directed by Joseph Gordon-Levitt
Don Jon is a nice heartwarming little comedy despite its unfortunate overreliance on broad stereotypes of East Coast Italian-Americans and its explicit subject matter. Although it's not really in the same universe as (500) Days of Summer, like that film it has something to say about how men and women see and use each other. There does appear to be another nod to that film when the protagonist's little sister can see things more clearly than the protagonist. The growth and change is once again done primarily by the male character. I appreciated that this movie subtly called both men and women on the carpet for unrealistic and unhealthy expectations. Everyone has fantasies. They can be escapist but they can also shape what we desire in the real world. Some argue that these fantasies are completely socially constructed and unhealthy. I tend to disagree with that. But the cultural zeitgeist tends to be that male fantasies are nasty, degrading and disgusting and should be suppressed if not stamped out while female fantasies are wholesome, uplifiting and something that males should aspire to fulfill. Right. Well as anyone who's ever been intimate with anyone knows, the reality is usually very different than the fantasy. Often the reality is better in the long run though it's always more challenging. The film seems to be saying that there's nothing wrong with fantasies per se, but that you should never let fantasies prevent you from enjoying real life.
Jon Martello (JGL) is a bartender who appears to have been a perfect fit for The Jersey Shore. As he explains in voice over there are a few things he really cares about. These include his friends, his family, his girls, his ride, his body, his church, his home and his porn. That's pretty much it. He and his friends Danny (Jeremy Luke) and Bobby (Rob Brown) do the dance club/night club circuit where they attempt to have as much meaningless sex as possible with the female versions of themselves. They can be friends because they all have slightly different tastes in women. Jon, aka Don Jon for his success at loving them and leaving them, prefers the leggy hourglass shape. Bobby likes a woman with a healthy bottom frame while Danny seeks a more slender figure. Their preferences all occasionally overlap of course but one thing that all three men can agree upon is that becoming attached to just one woman let alone getting married is completely out of the question.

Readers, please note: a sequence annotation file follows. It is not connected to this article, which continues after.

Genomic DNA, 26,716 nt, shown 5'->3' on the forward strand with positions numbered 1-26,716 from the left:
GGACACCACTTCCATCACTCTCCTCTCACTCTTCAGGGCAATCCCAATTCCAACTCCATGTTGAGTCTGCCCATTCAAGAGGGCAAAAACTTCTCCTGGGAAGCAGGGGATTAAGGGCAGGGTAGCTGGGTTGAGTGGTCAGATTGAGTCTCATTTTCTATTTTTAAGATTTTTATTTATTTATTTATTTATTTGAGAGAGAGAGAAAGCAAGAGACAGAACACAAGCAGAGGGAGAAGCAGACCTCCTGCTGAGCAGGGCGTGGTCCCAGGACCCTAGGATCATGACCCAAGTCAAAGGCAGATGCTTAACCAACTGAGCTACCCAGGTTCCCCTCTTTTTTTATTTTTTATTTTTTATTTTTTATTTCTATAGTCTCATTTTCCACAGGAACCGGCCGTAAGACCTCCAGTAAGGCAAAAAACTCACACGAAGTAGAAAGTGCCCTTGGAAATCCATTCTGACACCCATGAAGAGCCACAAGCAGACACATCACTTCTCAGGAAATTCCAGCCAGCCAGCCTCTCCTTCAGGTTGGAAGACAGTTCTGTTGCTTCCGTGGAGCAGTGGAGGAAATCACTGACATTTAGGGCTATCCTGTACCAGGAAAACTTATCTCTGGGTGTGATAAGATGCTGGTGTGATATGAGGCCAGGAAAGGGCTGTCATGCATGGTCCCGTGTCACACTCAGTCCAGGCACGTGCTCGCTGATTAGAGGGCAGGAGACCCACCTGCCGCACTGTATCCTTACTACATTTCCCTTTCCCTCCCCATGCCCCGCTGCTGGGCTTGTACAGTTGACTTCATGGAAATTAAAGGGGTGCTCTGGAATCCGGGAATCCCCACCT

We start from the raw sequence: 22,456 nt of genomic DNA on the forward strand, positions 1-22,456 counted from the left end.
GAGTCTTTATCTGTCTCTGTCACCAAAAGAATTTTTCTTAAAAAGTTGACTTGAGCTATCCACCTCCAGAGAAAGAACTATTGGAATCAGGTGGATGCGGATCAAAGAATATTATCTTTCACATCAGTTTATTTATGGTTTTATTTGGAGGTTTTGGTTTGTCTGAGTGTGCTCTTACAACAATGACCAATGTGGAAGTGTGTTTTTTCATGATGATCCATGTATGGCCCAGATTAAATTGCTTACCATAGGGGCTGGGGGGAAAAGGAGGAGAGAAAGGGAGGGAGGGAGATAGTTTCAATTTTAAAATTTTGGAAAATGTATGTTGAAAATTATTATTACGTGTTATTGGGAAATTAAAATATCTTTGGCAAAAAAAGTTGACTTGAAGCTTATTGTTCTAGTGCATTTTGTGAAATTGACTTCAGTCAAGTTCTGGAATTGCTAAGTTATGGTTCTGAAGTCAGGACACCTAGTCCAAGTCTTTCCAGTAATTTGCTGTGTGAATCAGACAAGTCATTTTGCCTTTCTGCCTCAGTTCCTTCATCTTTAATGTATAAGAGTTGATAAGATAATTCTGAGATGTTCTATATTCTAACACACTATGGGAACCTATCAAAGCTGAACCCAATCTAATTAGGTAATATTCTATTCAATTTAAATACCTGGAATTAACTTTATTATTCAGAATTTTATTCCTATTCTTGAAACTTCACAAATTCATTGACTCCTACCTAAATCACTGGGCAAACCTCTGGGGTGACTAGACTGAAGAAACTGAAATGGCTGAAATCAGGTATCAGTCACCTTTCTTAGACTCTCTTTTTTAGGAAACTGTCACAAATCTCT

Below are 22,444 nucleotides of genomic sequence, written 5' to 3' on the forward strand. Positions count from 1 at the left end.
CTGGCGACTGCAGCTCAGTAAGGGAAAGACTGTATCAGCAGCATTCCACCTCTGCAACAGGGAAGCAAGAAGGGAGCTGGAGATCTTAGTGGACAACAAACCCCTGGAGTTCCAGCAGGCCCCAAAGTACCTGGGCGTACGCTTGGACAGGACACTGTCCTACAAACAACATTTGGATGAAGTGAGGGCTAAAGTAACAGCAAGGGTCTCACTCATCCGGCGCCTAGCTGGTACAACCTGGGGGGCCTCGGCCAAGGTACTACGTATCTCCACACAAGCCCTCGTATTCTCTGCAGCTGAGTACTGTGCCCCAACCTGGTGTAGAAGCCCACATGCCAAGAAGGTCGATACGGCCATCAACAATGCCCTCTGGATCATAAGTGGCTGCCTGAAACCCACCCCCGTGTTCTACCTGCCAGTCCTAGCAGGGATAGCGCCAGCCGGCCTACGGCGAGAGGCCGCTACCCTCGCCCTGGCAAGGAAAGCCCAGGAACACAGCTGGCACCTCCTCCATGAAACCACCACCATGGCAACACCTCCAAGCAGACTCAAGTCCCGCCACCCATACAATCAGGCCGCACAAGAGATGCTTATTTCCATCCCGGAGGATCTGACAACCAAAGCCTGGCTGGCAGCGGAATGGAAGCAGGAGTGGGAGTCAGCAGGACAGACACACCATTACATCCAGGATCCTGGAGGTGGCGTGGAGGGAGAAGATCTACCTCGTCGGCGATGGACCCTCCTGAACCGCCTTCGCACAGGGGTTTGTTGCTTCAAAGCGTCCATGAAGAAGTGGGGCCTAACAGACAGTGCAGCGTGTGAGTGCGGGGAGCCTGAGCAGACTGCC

Jon however has found that no matter how much or what kind of sex he has there's no woman out there who can give him the physical and emotional transcendence he attains from visual pornography. So as far as Jon is concerned porn is a permanent part of his life. Any woman he's intimate with will just have to accept that. But when he has a chance meeting with Barbara Sugarman (Scarlett Johanssen) this is put to the test. Barbara meets or far exceeds all of Jon's physical requirements, so much so that he tells his stunned buddies that she is beyond a "10". When he admits to being in love his friends know he's lost his mind. Barbara's mojo is such that she can make Jon wait for intimacy until she's ready. This is unheard of! Barbara can even force Jon to go back to night college classes.The white collar worker Barbara doesn't see herself in a long term relationship with someone who didn't graduate college. Jon's parents, Jon Sr. (Tony Danza) and Angela (Glenn Headley) are super delighted that Jon finally appears to be on the verge of settling down and starting a family.
Things look like they're going well. But both over time and in some darkly humorous sudden shock setpieces, Barbara reveals both deliberately and unwittingly that she has fantasies and expectations that if applied to real men, are just as restrictive and unfair as Jon's porn driven dreams of no holes barred sex are to women. Barbara doesn't like pornography and is not shy about letting Jon know it either. This leads to static and to Jon questioning his values and what he wants out of life. An older student in his class, Esther (Julianne Moore) provides a different sort of catalyst to Jon's growth. This was Gordon-Levitt's directorial debut. It worked. It's a smart funny film. It's ironic and probably just part of the human condition that we can see so clearly the weaknesses, contradictions and foolishness in someone else's fantasies while being blind to similar drawbacks in our own. Such is life. Be aware that Don Jon contains numerous brief clips from hard core adult movies which are used to puncutate Jon's thoughts or ridicule his oft-altered state of mind. His frequent confessions are also played for laughs.